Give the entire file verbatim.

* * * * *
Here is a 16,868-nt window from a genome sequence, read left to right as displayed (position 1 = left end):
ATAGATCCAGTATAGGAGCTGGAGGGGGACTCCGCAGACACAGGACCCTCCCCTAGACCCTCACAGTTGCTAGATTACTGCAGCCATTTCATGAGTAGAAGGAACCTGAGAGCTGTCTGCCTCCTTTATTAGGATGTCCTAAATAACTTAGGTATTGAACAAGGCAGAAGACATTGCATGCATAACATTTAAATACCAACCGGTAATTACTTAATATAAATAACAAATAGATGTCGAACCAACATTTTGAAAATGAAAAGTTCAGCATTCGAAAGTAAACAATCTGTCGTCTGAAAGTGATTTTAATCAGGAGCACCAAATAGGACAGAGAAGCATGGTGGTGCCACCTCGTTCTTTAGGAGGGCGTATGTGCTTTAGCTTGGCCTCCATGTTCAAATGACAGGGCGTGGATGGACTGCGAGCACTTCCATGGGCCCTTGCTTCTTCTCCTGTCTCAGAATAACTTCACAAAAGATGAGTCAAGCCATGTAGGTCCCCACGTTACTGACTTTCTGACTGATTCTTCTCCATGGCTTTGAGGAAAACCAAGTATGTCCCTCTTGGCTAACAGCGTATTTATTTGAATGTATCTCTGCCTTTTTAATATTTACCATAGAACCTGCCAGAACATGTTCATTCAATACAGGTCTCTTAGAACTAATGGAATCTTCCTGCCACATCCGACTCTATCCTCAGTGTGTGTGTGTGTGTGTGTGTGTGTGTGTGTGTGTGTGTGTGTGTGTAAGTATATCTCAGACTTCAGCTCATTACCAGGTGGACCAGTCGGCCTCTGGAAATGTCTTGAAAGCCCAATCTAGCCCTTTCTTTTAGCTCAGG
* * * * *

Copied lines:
Here is a 16,868-nt window from a genome sequence, read left to right as displayed (position 1 = left end):
ATAGATCCAGTATAGGAGCTGGAGGGGGACTCCGCAGACACAGGACCCTCCCCTAGACCCTCACAGTTGCTAGATTACTGCAGCCATTTCATGAGTAGAAGGAACCTGAGAGCTGTCTGCCTCCTTTATTAGGATGTCCTAAATAACTTAGGTATTGAACAAGGCAGAAGACATTGCATGCATAACATTTAAATACCAACCGGTAATTACTTAATATAAATAACAAATAGATGTCGAACCAACATTTTGAAAATGAAAAGTTCAGCATTCGAAAGTAAACAATCTGTCGTCTGAAAGTGATTTTAATCAGGAGCACCAAATAGGACAGAGAAGCATGGTGGTGCCACCTCGTTCTTTAGGAGGGCGTATGTGCTTTAGCTTGGCCTCCATGTTCAAATGACAGGGCGTGGATGGACTGCGAGCACTTCCATGGGCCCTTGCTTCTTCTCCTGTCTCAGAATAACTTCACAAAAGATGAGTCAAGCCATGTAGGTCCCCACGTTACTGACTTTCTGACTGATTCTTCTCCATGGCTTTGAGGAAAACCAAGTATGTCCCTCTTGGCTAACAGCGTATTTATTTGAATGTATCTCTGCCTTTTTAATATTTACCATAGAACCTGCCAGAACATGTTCATTCAATACAGGTCTCTTAGAACTAATGGAATCTTCCTGCCACATCCGACTCTATCCTCAGTGTGTGTGTGTGTGTGTGTGTGTGTGTGTGTGTGTGTGTGTGTGTGTAAGTATATCTCAGACTTCAGCTCATTACCAGGTGGACCAGTCGGCCTCTGGAAATGTCTTGAAAGCCCAATCTAGCCCTTTCTTTTAGCTCAGG